Nuclear Power seemed to be back in mix in recent years; Chernobyl and Three Mile Island were distant memories. The nuclear industry had learned from these tragedies and modern plants were built with safe guards to prevent this type of disaster from happening again. In addition, nuclear waste recycling was making the source of energy seem less threatening and if radioactive waste could be reduced or eliminated nuclear could be seen as safe. Many countries were banking on this safe and clean source of energy to fuel their economies and move into a new generation free from fossil fuels. But then Fukushima happened and once again nuclear power is suspect and the populous of the world is skeptical.
In a recent assessment of the future of the nuclear industry by the International Atomic Energy Agency (IAEA) it was found that while nuclear power facility forecasts have been downgraded, there is still global demand for nuclear and plans throughout the world to build additional plants. The IAEA also reported that work is still underway to bring the Fukushima plant to a “cold shutdown condition” and found that food contamination in the surrounding areas was above regulation values. According to a November 12th article in the Huffington Post “tens of thousands of the plants former neighbors may never be able to go home” and reported that “a preliminary government report released this month predicted it will take 30 years or more to safely decommission Fukushima Dai-ichi. Like Chernobyl, it will probably be encased in a concrete and steel “sarcophagus.”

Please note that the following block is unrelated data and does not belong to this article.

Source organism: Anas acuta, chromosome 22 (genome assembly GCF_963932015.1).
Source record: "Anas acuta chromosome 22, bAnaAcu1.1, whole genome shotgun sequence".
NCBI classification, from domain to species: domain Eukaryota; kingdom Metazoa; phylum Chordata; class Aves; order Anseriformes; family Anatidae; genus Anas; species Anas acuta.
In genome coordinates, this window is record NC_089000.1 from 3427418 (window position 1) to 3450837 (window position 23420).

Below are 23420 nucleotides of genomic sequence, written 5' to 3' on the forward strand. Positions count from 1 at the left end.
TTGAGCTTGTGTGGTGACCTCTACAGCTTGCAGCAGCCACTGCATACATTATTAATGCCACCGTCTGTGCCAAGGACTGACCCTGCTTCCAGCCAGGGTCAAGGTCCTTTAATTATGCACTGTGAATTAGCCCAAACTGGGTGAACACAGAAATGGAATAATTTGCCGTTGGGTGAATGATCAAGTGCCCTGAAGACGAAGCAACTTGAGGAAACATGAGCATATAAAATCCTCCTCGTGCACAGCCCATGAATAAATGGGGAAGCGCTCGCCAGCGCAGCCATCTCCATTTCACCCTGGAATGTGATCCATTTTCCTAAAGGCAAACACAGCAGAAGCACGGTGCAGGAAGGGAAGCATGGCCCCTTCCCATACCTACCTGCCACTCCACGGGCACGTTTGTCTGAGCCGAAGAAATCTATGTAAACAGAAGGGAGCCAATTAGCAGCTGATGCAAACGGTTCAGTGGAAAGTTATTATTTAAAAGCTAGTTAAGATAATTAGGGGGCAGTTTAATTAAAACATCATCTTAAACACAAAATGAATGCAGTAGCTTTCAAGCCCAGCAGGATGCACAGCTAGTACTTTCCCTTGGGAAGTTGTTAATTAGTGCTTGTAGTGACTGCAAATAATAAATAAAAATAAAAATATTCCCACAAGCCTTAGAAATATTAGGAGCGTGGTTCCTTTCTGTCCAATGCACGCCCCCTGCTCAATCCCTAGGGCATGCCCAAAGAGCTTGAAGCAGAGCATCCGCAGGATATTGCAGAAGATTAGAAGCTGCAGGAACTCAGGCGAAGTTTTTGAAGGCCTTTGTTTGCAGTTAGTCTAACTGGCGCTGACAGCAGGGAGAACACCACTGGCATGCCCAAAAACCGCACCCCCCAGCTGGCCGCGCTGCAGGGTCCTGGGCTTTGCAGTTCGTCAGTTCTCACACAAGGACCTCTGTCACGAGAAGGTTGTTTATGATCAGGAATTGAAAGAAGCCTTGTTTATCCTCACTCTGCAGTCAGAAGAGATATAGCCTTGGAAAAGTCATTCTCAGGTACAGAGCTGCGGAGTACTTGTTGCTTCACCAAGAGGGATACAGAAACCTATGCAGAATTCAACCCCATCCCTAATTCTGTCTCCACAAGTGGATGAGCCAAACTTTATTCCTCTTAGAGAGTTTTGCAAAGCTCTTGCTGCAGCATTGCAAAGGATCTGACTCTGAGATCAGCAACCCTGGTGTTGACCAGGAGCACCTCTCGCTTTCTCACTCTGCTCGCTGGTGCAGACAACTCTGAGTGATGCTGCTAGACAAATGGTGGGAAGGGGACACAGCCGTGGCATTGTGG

Fukushima has clearly had a negative impact on the future of nuclear energy throughout the world. Though the next generation of nuclear plants is predicted to be much safer and less susceptible to disasters like Fukushima, nuclear energy is once again viewed as an unsafe and unreliable source of energy. Just as it took decades to for the memories of the disasters at Chernobyl and Three Mile Island to fade, the disaster at Fukushima will darken the forecast for nuclear energy for decades to come.